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11 Nov

News and Analyses, A Foreign Perspective

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Women ruled out of order by Speaker for demanding prime minister John Key apologise for accusing opposition of ‘backing the rapists’

Female MPs in New Zealand are told to leave the parliamentary debating chamber on Wednesday after revealing their experiences of sexual assault and violence and demanding the prime minister, John Key, apologise for comments he made on Tuesday. The opposition MPs repeatedly raise points of order and demand and apology despite Speaker David Carter refusing to entertain the request, prompting him to eject them

  • Photograph: @katiebradford

Several female MPs were ordered to leave the New Zealand parliament on Wednesday after their declarations that they had been victims of sexual assault were ruled out of order by the Speaker.

The women’s intervention came after prime minister John Key on Tuesday accused opposition Labour and Green MPs of “backing the rapists” in a row over the detention of New Zealanders by the Australian government.

Opposition politicians had raised concerns in parliament over the detention of New Zealand citizens awaiting deportation after the Canberra government cancelled visas for those convicted of certain crimes.

Key went on a tirade after being questioned by Labour leader Andrew Little, telling Little “you back the rapists”, before being cut off by the Speaker, David Carter.

“Some of the [detainees] are rapists, some of them are child molesters, and some of them are murderers,” Key said.

“These are the people that the Labour party are saying are more important to support than New Zealanders who deserve protecting when they come back here.”

Key told Labour MP Kelvin Davis, who has said the detentions make a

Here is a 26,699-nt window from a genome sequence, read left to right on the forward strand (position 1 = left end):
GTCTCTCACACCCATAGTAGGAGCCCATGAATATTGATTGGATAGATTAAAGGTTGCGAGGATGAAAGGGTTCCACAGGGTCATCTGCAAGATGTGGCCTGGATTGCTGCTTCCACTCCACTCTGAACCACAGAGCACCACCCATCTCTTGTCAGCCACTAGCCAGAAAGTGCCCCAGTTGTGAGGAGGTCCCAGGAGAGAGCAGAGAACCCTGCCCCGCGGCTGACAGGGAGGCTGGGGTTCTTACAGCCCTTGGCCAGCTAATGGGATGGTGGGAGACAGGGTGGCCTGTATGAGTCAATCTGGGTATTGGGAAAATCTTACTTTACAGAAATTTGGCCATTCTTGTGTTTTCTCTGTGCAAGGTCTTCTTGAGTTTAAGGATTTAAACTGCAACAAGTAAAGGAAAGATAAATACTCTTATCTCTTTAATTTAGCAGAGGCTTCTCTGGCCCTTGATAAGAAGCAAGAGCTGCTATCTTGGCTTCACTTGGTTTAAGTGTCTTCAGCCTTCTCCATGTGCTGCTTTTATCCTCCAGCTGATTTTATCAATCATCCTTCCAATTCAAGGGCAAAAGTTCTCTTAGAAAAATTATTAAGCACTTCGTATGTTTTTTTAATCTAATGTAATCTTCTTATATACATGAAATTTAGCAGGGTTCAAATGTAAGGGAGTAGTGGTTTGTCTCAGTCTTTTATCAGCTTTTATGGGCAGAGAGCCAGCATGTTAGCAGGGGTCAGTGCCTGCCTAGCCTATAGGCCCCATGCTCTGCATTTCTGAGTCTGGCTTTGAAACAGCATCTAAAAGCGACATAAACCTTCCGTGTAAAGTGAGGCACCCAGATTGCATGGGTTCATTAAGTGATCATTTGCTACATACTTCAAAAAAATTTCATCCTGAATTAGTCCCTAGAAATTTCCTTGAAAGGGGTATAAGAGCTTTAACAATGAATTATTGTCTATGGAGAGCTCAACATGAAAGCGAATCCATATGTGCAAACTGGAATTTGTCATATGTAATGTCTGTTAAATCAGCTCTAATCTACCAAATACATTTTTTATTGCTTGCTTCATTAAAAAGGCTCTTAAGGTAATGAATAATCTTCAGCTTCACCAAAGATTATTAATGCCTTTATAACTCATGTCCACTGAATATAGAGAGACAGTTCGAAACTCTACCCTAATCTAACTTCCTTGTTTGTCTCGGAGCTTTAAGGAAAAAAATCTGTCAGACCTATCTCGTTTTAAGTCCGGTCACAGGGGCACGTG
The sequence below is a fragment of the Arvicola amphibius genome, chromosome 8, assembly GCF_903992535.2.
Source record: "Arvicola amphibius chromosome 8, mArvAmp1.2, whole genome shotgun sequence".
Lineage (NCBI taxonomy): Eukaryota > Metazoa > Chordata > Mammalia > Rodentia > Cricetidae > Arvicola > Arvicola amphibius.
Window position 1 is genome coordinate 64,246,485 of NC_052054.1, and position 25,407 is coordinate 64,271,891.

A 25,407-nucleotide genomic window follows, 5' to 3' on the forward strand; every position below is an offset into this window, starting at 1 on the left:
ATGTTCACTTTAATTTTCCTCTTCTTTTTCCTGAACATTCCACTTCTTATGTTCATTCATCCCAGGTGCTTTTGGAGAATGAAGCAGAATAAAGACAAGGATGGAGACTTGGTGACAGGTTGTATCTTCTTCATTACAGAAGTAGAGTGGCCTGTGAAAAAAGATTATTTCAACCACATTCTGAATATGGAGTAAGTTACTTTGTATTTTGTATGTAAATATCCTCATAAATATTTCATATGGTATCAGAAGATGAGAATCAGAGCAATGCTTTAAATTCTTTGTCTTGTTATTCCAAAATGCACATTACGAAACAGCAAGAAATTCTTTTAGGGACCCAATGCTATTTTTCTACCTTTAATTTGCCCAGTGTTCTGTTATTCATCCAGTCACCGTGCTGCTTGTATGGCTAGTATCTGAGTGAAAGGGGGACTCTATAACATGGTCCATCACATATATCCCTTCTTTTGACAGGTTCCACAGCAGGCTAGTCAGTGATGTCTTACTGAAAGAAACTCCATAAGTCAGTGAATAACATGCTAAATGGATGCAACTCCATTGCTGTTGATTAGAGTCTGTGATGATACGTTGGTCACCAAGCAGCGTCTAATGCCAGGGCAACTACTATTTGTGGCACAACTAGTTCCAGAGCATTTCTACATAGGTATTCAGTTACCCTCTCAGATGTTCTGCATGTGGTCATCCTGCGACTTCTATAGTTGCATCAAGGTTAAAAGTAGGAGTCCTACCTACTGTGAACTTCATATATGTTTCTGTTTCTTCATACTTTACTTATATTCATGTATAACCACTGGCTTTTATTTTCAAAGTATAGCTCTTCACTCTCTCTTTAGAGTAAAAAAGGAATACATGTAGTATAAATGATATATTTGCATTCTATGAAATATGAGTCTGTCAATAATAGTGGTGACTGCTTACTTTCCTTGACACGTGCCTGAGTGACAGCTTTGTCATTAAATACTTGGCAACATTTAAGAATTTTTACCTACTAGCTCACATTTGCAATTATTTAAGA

mockery” of the Anzac relationship: “If you want to put yourself on the side of sex offenders, go ahead my son, but we’ll defend New Zealanders.”

An estimated three-quarters of Labour MPs walked out of parliament directly after Key’s comments on Tuesday, along with several Green members.

Key told the house and New Zealand media that he stood by his comments.

A number of New Zealanders are being detained on Christmas Island after the Australian government introduced a retroactive law requiring the deportation of overseas citizens convicted of crimes carrying a custodial sentence of more than a year. Some New Zealanders affected by the change have lived in Australia for several years and are appealing the decision to deport them………………

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Establishment politicians like Rand Paul and Jeb Bush snatch back control from ‘outsider’ candidates during substantive, volatile fourth TV encounter

The eight top Republicans went head to head in the fourth debate in one of the most substantive yet volatile debates. Candidates also had moments of notable flare, declaring Isis ‘losers’ and promising they would not throw grannies off of cliffs